Boom and bust in twenty-first-century lit
IN THE FALL OF 2013 OR 2014, if not before, we’ll probably be reading a novel about Occupy Wall Street. What would such a book look like, and what would it tell us about money? You can bet the narrator will be omniscient and the telling panoramic. If half the action takes place in and around Zuccotti Park—where the hardened core of the cast squats, drumming, deliberating, echoing announcements—the rest will be scattered about the newsrooms, boardrooms, barrooms, and bedrooms of Manhattan, with excursions to Williamsburg or Long Island City or Hoboken, maybe even Staten Island, convenient by ferry, and surely suburbs to the north such as Greenwich, cradle of the 1 percent. But beyond journalistic attention to the protests’ throbbing center and the fissures extending up the avenues, how to dramatize it all?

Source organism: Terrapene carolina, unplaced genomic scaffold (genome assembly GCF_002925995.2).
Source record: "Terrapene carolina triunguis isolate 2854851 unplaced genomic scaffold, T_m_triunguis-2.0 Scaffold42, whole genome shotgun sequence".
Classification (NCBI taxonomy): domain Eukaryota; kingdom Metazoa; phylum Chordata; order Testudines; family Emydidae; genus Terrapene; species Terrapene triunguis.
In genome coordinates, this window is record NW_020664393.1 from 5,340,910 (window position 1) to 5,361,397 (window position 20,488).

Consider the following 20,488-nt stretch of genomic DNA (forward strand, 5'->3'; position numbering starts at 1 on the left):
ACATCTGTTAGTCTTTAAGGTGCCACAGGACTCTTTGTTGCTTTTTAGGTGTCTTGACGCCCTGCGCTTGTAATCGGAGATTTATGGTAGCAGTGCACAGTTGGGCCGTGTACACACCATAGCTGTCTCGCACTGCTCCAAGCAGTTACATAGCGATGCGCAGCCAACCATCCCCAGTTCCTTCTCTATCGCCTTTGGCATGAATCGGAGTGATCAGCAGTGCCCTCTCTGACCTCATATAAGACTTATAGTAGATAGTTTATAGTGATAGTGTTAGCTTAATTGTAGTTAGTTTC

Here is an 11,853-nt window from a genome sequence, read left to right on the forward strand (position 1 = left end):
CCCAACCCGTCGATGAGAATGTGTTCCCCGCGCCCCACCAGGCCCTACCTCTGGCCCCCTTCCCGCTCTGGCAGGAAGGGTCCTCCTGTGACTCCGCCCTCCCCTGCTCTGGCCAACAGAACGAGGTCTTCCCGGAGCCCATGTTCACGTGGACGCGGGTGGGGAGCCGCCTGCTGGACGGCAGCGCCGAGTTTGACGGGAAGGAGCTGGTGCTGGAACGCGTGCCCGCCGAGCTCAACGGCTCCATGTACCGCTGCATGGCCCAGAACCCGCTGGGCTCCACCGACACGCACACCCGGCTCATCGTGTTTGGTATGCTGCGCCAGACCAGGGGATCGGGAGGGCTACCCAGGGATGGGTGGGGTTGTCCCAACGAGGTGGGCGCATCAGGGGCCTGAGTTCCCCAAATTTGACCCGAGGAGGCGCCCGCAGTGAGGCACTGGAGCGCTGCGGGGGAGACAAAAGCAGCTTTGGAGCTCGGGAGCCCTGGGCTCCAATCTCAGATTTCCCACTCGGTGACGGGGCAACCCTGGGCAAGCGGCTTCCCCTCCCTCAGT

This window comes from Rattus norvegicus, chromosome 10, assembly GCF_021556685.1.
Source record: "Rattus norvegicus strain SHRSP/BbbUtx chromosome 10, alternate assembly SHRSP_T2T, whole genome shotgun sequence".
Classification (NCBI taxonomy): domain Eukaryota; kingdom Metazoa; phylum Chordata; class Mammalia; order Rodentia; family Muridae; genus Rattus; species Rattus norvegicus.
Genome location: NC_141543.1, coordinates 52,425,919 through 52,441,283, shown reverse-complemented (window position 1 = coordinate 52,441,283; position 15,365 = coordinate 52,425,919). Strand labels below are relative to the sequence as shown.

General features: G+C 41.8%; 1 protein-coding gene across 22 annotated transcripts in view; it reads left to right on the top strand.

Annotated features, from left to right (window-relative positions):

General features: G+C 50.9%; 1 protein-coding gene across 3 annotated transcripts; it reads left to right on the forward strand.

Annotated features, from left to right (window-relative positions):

A class-clashing love triangle would do it. A twenty-eight-year-old woman drifts down to the park. She’s radicalized in mind—what’s just about a system that’s saddled a hardworking designer like her with constant revolving credit-card debt and a mountain of student loans?—and in heart by an anarchist she meets at a people’s assembly. The trouble is she’s just started dating a dreamy hedge-fund manager, the sort of finance professional who keeps in touch with his roots by moonlighting on the weekends as a cabdriver with his grandfather’s medallion. (Did I mention his grandfather survived the Holocaust?) Over pillow talk, as he faults her new affinity group for insufficiently appreciating the dynamic possibilities of the meritocracy, she realizes just how
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